Q. Where do inheritance tax monies go and how does it actually get there?
A. Ah yes, the infamous New Jersey inheritance tax.
The tax is payable to the New Jersey Division of Taxation, and it’s added to the state’s coffers.
The tax return and payment is filed by the executor of the decedent’s estate, said Matthew Masterson, a certified financial planner with RegentAtlantic in Morristown.
He said New Jersey banks and financial institutions generally require a waiver to release the funds before they can be released to a beneficiary. The waiver is a written consent from the New Jersey Division of Taxation stating that assets can be released and is the process to ensure that payments are received.
Masterson said the inheritance tax is imposed based on the relationship of the person inheriting assets to the decedent.
The beneficiaries of assets are broken down into four different classes: Class A beneficiaries are spouses and their decedents, and they’re exempt. Class C beneficiaries include brothers and sisters of the decedent, and others. Class D beneficiaries are a catch all, and include anyone not in any of the other classes. Finally, Class E beneficiaries include non-profit organizations which are exempt from the inheritance tax.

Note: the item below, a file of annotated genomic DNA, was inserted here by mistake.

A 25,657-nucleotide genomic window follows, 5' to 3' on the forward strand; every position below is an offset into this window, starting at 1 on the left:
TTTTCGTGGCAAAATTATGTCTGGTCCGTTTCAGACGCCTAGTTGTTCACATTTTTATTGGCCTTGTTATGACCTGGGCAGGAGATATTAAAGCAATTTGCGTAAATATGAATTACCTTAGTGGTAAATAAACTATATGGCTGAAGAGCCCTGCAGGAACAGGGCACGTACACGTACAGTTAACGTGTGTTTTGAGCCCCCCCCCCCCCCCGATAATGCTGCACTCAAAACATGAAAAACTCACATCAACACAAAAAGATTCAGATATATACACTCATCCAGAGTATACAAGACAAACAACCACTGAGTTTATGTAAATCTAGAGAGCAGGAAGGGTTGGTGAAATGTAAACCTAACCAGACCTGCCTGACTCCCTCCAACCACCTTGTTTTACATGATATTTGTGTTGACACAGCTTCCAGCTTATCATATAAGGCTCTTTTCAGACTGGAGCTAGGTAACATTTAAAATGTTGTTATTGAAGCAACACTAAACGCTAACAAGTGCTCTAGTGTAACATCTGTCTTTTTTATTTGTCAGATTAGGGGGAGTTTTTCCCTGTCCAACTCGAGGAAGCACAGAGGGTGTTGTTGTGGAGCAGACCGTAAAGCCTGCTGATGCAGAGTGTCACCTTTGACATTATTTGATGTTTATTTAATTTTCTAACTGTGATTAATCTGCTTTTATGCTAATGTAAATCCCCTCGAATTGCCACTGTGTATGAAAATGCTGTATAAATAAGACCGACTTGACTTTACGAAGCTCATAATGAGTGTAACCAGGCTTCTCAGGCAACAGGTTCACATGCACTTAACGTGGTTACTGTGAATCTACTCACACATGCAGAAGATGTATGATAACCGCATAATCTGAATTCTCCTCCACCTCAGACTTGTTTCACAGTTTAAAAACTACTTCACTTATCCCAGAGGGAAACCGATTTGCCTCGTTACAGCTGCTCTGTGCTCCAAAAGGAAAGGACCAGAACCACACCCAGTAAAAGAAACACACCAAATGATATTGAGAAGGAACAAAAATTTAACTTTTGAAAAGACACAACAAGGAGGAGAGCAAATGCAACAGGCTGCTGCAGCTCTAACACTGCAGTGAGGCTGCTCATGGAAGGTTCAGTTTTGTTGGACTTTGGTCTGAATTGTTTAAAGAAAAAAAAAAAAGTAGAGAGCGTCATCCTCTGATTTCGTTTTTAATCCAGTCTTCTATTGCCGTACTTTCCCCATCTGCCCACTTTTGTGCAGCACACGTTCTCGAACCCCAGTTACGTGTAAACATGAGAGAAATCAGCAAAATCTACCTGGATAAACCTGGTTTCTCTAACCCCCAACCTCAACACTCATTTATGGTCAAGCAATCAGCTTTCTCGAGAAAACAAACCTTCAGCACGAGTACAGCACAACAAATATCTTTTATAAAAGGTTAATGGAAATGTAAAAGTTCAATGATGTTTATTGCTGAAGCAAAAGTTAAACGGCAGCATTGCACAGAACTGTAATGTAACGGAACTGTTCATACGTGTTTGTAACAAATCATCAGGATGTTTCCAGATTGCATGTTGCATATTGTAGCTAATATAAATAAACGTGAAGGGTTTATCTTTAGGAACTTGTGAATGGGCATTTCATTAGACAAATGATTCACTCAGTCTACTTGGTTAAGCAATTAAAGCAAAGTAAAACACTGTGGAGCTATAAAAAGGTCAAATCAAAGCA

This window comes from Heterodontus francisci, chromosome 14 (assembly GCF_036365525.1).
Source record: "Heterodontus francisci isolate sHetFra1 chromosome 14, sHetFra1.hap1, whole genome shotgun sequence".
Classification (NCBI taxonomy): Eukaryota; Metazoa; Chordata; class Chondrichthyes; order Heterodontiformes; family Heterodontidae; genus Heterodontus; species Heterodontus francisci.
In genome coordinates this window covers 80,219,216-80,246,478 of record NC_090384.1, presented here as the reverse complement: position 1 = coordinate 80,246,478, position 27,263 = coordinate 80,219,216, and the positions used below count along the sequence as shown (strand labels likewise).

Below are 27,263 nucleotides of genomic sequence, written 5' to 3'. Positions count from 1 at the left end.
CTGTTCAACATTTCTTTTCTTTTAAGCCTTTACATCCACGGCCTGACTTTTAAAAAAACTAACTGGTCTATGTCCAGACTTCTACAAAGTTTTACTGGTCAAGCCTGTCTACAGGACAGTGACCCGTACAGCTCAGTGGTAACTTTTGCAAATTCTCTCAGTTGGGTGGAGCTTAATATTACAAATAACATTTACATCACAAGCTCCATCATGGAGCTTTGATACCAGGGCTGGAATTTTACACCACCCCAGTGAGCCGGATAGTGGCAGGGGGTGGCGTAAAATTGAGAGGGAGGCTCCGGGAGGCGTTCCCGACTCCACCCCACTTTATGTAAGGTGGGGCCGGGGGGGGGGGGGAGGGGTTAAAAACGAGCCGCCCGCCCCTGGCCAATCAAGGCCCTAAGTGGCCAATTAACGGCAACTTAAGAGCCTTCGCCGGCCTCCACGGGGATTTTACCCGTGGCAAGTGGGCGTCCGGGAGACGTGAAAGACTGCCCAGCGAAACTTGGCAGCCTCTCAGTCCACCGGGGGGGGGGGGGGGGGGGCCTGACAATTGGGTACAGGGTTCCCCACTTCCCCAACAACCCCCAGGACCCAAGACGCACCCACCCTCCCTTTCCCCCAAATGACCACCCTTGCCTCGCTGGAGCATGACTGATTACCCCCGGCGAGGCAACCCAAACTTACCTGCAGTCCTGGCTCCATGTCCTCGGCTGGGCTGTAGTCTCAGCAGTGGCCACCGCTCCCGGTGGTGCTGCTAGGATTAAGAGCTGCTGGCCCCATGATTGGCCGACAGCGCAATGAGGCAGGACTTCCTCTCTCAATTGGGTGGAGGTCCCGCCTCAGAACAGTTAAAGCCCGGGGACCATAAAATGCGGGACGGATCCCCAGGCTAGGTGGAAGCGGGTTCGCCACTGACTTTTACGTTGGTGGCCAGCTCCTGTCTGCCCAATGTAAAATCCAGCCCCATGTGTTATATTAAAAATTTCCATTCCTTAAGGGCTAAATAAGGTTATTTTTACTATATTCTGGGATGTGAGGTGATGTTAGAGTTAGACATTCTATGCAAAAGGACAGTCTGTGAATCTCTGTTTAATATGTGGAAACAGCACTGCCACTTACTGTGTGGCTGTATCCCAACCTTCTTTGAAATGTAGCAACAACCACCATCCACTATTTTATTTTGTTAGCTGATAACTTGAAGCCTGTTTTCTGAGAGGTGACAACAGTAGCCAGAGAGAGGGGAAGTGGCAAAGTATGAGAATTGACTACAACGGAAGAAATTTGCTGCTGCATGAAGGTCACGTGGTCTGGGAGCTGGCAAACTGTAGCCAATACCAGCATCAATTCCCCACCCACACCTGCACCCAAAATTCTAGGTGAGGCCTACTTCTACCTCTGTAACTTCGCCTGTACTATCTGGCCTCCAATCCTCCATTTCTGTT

Below is a helpful chart from the State illustrating the tax rates imposed on each class.
Masterson said while New Jersey’s estate tax is scheduled to go away beginning in 2018, there are no such plans for the inheritance tax.
“Currently, the taxes are structured to offset each other so that both are not paid but with the estate tax being eliminated, many more estates will be subject to the inheritance tax,” he said.
Masterson said the tax can be quite burdensome for folks who wish to give assets to those outside their immediate family and can be difficult to plan around.
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